Best-selling journalist Antony Loewenstein trav­els across Afghanistan, Pakistan, Haiti, Papua New Guinea, the United States, Britain, Greece, and Australia to witness the reality of disaster capitalism. He discovers how companies such as G4S, Serco, and Halliburton cash in on or­ganized misery in a hidden world of privatized detention centers, militarized private security, aid profiteering, and destructive mining.

Disaster has become big business. Talking to immigrants stuck in limbo in Britain or visiting immigration centers in America, Loewenstein maps the secret networks formed to help cor­porations bleed what profits they can from economic crisis. He debates with Western contractors in Afghanistan, meets the locals in post-earthquake Haiti, and in Greece finds a country at the mercy of vulture profiteers. In Papua New Guinea, he sees a local commu­nity forced to rebel against predatory resource companies and NGOs.

What emerges through Loewenstein’s re­porting is a dark history of multinational corpo­rations that, with the aid of media and political elites, have grown more powerful than national governments. In the twenty-first century, the vulnerable have become the world’s most valu­able commodity. Disaster Capitalism is published by Verso in 2015 and in paperback in January 2017.

Profits_of_doom_cover_350Vulture capitalism has seen the corporation become more powerful than the state, and yet its work is often done by stealth, supported by political and media elites. The result is privatised wars and outsourced detention centres, mining companies pillaging precious land in developing countries and struggling nations invaded by NGOs and the corporate dollar. Best-selling journalist Antony Loewenstein travels to Afghanistan, Pakistan, Haiti, Papua New Guinea and across Australia to witness the reality of this largely hidden world of privatised detention centres, outsourced aid, destructive resource wars and militarized private security. Who is involved and why? Can it be stopped? What are the alternatives in a globalised world? Profits of Doom, published in 2013 and released in an updated edition in 2014, challenges the fundamentals of our unsustainable way of life and the money-making imperatives driving it. It is released in an updated edition in 2014.
forgodssakecover Four Australian thinkers come together to ask and answer the big questions, such as: What is the nature of the universe? Doesn't religion cause most of the conflict in the world? And Where do we find hope?   We are introduced to different belief systems – Judaism, Christianity, Islam – and to the argument that atheism, like organised religion, has its own compelling logic. And we gain insight into the life events that led each author to their current position.   Jane Caro flirted briefly with spiritual belief, inspired by 19th century literary heroines such as Elizabeth Gaskell and the Bronte sisters. Antony Loewenstein is proudly culturally, yet unconventionally, Jewish. Simon Smart is firmly and resolutely a Christian, but one who has had some of his most profound spiritual moments while surfing. Rachel Woodlock grew up in the alternative embrace of Baha'i belief but became entranced by its older parent religion, Islam.   Provocative, informative and passionately argued, For God's Sakepublished in 2013, encourages us to accept religious differences, but to also challenge more vigorously the beliefs that create discord.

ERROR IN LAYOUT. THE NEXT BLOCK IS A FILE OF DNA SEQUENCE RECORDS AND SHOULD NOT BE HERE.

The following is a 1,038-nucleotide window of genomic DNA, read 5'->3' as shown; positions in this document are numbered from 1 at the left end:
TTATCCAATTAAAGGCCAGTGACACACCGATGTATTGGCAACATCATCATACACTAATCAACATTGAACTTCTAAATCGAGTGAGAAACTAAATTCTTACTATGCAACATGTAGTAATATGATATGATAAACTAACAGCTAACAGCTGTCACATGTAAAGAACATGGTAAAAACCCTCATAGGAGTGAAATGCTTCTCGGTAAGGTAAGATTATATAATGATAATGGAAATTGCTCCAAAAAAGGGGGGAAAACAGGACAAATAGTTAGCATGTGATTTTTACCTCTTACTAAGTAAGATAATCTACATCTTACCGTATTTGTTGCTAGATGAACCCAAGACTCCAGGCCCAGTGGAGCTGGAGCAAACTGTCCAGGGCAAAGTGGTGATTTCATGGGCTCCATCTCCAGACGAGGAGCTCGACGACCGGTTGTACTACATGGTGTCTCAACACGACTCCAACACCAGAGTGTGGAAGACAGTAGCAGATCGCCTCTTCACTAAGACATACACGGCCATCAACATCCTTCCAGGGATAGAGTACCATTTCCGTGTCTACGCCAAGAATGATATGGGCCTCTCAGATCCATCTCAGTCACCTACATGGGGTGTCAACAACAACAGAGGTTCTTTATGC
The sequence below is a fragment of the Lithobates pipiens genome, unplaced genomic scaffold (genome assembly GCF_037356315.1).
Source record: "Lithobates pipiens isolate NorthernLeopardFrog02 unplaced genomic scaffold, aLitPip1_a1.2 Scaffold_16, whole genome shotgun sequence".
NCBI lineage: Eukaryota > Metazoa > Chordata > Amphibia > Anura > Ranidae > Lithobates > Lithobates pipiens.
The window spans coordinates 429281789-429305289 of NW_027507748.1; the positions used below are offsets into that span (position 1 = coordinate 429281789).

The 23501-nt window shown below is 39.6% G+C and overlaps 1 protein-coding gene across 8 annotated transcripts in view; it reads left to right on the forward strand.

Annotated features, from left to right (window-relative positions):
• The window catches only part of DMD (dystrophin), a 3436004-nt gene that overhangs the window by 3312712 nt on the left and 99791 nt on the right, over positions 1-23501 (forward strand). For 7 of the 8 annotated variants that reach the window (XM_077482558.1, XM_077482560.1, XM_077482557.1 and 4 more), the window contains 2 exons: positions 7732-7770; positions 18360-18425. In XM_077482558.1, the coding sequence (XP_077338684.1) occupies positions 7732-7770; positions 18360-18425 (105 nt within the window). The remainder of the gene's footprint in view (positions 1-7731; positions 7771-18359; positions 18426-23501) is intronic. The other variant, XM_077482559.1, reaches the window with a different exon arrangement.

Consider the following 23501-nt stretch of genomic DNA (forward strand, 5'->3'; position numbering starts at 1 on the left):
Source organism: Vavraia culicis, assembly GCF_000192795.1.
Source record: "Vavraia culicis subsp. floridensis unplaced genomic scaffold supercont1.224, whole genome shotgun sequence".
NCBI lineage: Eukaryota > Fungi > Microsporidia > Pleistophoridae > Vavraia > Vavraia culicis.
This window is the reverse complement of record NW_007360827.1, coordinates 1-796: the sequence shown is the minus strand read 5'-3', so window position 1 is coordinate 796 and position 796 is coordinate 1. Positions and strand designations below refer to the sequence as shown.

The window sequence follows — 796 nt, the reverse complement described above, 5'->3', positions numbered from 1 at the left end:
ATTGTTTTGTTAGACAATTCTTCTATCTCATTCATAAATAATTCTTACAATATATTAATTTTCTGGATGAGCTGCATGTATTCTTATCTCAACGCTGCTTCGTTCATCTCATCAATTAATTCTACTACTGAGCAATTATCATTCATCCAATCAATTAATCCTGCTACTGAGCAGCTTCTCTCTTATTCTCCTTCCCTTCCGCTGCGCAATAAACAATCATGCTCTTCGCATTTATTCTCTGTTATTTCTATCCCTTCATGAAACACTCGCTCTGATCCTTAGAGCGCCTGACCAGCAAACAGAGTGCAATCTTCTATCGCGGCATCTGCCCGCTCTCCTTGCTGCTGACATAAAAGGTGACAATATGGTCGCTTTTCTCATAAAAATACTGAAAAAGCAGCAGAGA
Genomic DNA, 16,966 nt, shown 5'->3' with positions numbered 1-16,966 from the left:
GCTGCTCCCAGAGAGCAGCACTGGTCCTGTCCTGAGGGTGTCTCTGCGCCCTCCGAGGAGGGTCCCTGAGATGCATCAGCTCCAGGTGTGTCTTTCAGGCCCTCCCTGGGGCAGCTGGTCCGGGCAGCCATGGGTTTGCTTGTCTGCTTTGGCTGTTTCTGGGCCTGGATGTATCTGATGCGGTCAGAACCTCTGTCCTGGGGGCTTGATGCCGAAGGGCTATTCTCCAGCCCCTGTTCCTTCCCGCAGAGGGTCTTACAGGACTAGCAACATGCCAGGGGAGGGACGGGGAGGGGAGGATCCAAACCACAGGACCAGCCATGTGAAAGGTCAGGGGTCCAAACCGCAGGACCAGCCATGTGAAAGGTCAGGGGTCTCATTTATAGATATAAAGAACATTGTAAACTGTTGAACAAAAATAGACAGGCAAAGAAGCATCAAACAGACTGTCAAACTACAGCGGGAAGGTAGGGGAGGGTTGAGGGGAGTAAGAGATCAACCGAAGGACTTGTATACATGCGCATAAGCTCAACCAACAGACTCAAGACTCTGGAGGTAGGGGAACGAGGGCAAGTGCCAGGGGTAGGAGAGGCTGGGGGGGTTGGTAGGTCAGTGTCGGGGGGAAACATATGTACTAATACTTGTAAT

After Zionism, published in 2012 and 2013 with co-editor Ahmed Moor, brings together some of the world s leading thinkers on the Middle East question to dissect the century-long conflict between Zionism and the Palestinians, and to explore possible forms of a one-state solution. Time has run out for the two-state solution because of the unending and permanent Jewish colonization of Palestinian land. Although deep mistrust exists on both sides of the conflict, growing numbers of Palestinians and Israelis, Jews and Arabs are working together to forge a different, unified future. Progressive and realist ideas are at last gaining a foothold in the discourse, while those influenced by the colonial era have been discredited or abandoned. Whatever the political solution may be, Palestinian and Israeli lives are intertwined, enmeshed, irrevocably. This daring and timely collection includes essays by Omar Barghouti, Jonathan Cook, Joseph Dana, Jeremiah Haber, Jeff Halper, Ghada Karmi, Antony Loewenstein, Saree Makdisi, John Mearsheimer, Ahmed Moor, Ilan Pappe, Sara Roy and Phil Weiss.
The 2008 financial crisis opened the door for a bold, progressive social movement. But despite widespread revulsion at economic inequity and political opportunism, after the crash very little has changed. Has the Left failed? What agenda should progressives pursue? And what alternatives do they dare to imagine? Left Turn, published by Melbourne University Press in 2012 and co-edited with Jeff Sparrow, is aimed at the many Australians disillusioned with the political process. It includes passionate and challenging contributions by a diverse range of writers, thinkers and politicians, from Larissa Berendht and Christos Tsiolkas to Guy Rundle and Lee Rhiannon. These essays offer perspectives largely excluded from the mainstream. They offer possibilities for resistance and for a renewed struggle for change.